30-year Treasury Auction Draws Scant Interest
The U.S. Department of the Treasury auctioned $13 billion in 30-year bonds today at an average yield of 3.66%, a gain of just half a basis point for the day. For comparison, yields on 10-year notes were lower by 3 basis points at 2.59% following the 30-year bond auction.
The bid-to-cover ratio was 2.26 and probably the main driver of the higher yields. Investors can't seem to flee Treasuries fast enough, especially now that Fed Chairman Ben Bernanke has had a chance to clear up that little misunderstanding about when the Fed would begin to taper its asset purchases. Stocks are the purchase du jour today.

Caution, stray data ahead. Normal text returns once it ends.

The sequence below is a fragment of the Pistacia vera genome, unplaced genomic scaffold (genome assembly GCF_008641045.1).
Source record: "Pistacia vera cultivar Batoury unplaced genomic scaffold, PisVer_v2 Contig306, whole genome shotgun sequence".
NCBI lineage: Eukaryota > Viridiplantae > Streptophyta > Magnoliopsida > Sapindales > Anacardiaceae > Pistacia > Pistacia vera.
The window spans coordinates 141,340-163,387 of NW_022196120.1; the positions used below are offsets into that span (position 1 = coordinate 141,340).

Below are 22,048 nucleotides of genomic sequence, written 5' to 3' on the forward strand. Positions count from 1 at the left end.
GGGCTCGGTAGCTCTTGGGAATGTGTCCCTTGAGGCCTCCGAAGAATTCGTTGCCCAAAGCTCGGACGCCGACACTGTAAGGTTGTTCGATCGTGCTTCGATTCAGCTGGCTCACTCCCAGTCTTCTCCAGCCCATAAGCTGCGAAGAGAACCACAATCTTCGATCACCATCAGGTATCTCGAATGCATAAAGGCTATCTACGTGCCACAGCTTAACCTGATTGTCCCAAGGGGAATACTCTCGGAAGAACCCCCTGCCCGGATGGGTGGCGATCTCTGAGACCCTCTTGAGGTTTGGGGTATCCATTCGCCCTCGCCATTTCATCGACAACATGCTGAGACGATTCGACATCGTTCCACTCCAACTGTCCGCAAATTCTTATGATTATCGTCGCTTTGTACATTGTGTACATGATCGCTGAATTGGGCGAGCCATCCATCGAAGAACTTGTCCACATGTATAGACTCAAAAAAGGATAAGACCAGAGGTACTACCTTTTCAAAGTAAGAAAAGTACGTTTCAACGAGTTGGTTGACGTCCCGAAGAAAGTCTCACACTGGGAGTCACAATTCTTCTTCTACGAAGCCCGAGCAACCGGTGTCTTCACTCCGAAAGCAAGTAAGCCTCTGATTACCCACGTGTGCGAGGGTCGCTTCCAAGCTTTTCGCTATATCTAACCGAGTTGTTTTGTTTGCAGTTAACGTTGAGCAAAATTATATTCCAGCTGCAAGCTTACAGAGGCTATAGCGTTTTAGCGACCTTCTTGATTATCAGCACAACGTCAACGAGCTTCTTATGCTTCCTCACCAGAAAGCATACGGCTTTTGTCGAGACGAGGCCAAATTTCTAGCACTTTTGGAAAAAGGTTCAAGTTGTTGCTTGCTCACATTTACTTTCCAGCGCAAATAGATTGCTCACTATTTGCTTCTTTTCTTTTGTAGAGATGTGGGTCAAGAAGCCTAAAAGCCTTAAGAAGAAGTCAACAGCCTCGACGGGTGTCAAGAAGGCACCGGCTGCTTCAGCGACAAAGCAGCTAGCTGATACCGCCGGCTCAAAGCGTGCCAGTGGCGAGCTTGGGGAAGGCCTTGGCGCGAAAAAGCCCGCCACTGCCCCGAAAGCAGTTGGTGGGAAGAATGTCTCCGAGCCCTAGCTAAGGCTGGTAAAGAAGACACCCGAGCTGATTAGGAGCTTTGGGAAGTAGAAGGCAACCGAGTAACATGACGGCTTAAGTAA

Over the last six sales of 30-year bonds the bid-to-cover ratio was 2.57, so that indicates just how ugly today's auction was. Indirect bidders, a group that includes foreign central banks, took 40.2% of the offering, up from an average of 38.7% in recent sales. Direct bidders took 16.3% against an average at recent sales of 13.2%.
Filed under: Economy